How to Have a Jolly Good Time in Valdivia (Part Two): Everything Tastes Better With Beer

In case you missed it, we spent our first day in Valdivia eating chocolate, drinking beer and watching sea lions fish for handouts.

Step Four: Get to Niebla

We caught the number 20 bus from the bus stop at the corner of Avenida Alemania and Garcia Reyes (there’s only one) to the last stop at the terminal in Niebla. We read that Niebla was considered a “resort,” which mostly means that there are some campgrounds and other accommodation out that way. We were keen to get some lunch before heading to the breweries later in the day and passed many restaurants along the way. But we believe the best place to eat was just steps from the bus terminal.

With so many food stalls at the market in Niebla it was hard to choose what to eat.

Locals enjoy a beautiful afternoon at the Niebla market.

The Encuentro Costumbrista is an open-air food market where families were gathered on a Saturday afternoon to enjoy delicious food and beer. Stall after stall offered everything from empanadas to handicrafts. We took our cue from the locals and bought a couple of beers to enjoy while we decided what to eat.

All the food is handmade by pleasant locals while you wait.

These delicious seafood empanadas had a delicate and surprisingly spicy filling.

At around four o’clock the entertainment started. A woman in full costume with an excellent voice sang songs for an hour on the big stage in the middle of the grounds. We noticed other performers arriving but had to leave so we could move on to the rest of the local attractions.

Grilled meat is cooked perfectly and served on a skewer stick.

A favourite dish is fresh shellfish, chicken, pork and potato wrapped in a net and boiled, served with a cup of soup and lemon wedges.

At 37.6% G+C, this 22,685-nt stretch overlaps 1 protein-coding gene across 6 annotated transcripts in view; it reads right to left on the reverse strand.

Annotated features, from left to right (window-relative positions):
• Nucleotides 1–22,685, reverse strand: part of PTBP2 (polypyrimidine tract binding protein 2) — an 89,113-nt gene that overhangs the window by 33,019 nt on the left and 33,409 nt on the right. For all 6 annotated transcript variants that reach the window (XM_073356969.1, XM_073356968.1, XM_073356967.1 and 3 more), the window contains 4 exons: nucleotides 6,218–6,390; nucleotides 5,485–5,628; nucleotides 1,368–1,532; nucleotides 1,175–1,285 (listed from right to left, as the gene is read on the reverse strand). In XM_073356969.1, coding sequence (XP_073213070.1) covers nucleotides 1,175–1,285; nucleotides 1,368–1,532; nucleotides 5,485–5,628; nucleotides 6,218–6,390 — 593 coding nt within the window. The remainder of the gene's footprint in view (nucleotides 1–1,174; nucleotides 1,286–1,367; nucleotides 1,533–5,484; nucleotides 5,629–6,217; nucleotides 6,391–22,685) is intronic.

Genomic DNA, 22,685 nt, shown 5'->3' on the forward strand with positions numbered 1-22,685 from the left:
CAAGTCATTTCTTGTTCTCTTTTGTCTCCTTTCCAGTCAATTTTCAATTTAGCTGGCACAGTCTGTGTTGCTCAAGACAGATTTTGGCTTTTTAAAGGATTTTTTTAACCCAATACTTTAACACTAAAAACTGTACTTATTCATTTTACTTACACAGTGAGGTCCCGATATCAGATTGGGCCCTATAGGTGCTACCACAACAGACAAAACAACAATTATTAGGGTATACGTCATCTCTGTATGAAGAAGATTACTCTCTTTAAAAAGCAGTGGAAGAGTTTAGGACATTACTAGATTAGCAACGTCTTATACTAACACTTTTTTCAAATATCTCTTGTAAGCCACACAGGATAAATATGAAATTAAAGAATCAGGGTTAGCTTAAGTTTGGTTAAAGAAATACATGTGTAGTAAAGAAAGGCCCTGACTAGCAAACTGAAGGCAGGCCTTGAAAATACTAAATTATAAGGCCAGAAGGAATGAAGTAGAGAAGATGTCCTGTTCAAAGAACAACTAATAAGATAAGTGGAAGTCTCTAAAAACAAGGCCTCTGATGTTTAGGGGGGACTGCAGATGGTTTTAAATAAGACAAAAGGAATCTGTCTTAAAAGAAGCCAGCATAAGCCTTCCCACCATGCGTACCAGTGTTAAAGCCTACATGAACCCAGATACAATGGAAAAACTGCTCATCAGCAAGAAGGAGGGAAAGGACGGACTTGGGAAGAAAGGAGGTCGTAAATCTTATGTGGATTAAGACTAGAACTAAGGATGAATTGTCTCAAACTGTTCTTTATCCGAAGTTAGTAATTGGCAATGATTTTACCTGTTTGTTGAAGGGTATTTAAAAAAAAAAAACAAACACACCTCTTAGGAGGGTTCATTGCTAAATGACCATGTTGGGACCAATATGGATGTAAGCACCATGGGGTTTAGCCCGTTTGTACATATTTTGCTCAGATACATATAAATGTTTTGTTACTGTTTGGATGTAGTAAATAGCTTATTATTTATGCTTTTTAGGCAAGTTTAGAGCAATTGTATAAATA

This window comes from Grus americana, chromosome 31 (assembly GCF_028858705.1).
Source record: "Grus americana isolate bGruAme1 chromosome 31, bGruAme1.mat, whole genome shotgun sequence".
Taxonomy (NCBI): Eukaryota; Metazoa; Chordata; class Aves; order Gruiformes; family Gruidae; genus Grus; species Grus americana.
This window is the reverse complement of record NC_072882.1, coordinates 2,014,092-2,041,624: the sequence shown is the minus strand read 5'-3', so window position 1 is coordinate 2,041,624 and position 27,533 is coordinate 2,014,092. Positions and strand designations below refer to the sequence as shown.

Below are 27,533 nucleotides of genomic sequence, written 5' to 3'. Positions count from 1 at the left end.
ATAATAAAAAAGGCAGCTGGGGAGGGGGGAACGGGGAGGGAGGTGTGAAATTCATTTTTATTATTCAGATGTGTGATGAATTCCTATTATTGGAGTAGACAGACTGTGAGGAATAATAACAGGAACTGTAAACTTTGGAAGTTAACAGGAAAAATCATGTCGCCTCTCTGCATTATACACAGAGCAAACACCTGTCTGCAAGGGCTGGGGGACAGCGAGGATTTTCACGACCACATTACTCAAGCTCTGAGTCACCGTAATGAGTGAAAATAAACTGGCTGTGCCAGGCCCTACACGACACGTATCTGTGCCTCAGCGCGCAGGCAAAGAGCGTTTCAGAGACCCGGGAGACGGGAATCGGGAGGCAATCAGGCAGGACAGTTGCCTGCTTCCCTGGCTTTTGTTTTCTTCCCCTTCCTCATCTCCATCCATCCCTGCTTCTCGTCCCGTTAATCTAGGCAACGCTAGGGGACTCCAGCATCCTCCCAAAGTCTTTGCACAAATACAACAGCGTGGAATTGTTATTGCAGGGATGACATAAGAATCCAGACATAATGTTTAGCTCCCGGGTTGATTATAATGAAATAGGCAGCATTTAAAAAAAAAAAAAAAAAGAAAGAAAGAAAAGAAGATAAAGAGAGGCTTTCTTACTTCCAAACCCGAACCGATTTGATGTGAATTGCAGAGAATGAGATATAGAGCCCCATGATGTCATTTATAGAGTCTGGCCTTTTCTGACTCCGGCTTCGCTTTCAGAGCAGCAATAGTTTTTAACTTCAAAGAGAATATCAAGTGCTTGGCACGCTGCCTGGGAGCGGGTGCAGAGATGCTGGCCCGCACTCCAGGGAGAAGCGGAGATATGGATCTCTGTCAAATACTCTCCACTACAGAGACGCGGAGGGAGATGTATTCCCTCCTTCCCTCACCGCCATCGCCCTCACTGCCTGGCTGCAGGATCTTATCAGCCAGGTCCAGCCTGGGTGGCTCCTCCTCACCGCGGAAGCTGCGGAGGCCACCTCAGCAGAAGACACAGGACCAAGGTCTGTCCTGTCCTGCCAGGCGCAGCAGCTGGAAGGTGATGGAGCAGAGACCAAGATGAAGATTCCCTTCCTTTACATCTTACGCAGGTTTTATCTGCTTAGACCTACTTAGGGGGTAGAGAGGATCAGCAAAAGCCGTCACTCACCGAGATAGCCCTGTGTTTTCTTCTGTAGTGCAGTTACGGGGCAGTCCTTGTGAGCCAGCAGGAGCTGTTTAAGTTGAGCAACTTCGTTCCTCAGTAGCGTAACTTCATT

Step Five: Hit the Breweries

There are about four cervecerias on the road between Valdivia and Niebla. We passed one with a gnome motif and another right next to it. Gnomes are best known for hanging out in fertilizer, so we thought it best to avoid them. Next came the orange coloured signs of Salzburg brewery. Germans are known for their good beer, so Austria couldn’t be far off, right? The helpful server gave us a free sample of four beers, with our favourite being the Tzar Stout at a very tasty 7.5%. It turns out that Salzburg is based in a town called Frutillar further south.

With so many beers available, it’s worth it to do the tasting at La Cerveceria Kunstmann.

It was still light out, so we decided to walk to the famous Kunstmann brewery. We resorted to walking in the ditch by the side of the road because it was a nice afternoon. We were joined by a black dog that had been chilling out at Salzburg. We thought he was just lonely as he kept charging ahead and turning around to check on us, but by the time we reached La Cerveceria Kunstmann he’d already hurried behind a fence at the brewery. It seems he was the one leading us to the glory of more beer…and how glorious it was! Nine different types were tried and all were delicious in their own unique way!

Small groups of people can order a giant column of their favourite brew. It’s essentially a tap at your table.

Bungas wanted to let you know that his favourite was the Unfiltered Lager, with the Bock and Gran Torobayo right up there as well. The cerveceria also serves hearty German-style food. We ordered a mixed meat platter from the starters menu and some spaetzle; it was the perfect accompaniment to our beer and provided excellent value for money. We couldn’t even finish it all (and we ordered the smallest size).

German sausages, steak, chicken, french fries and bacon-wrapped dates – oh my!

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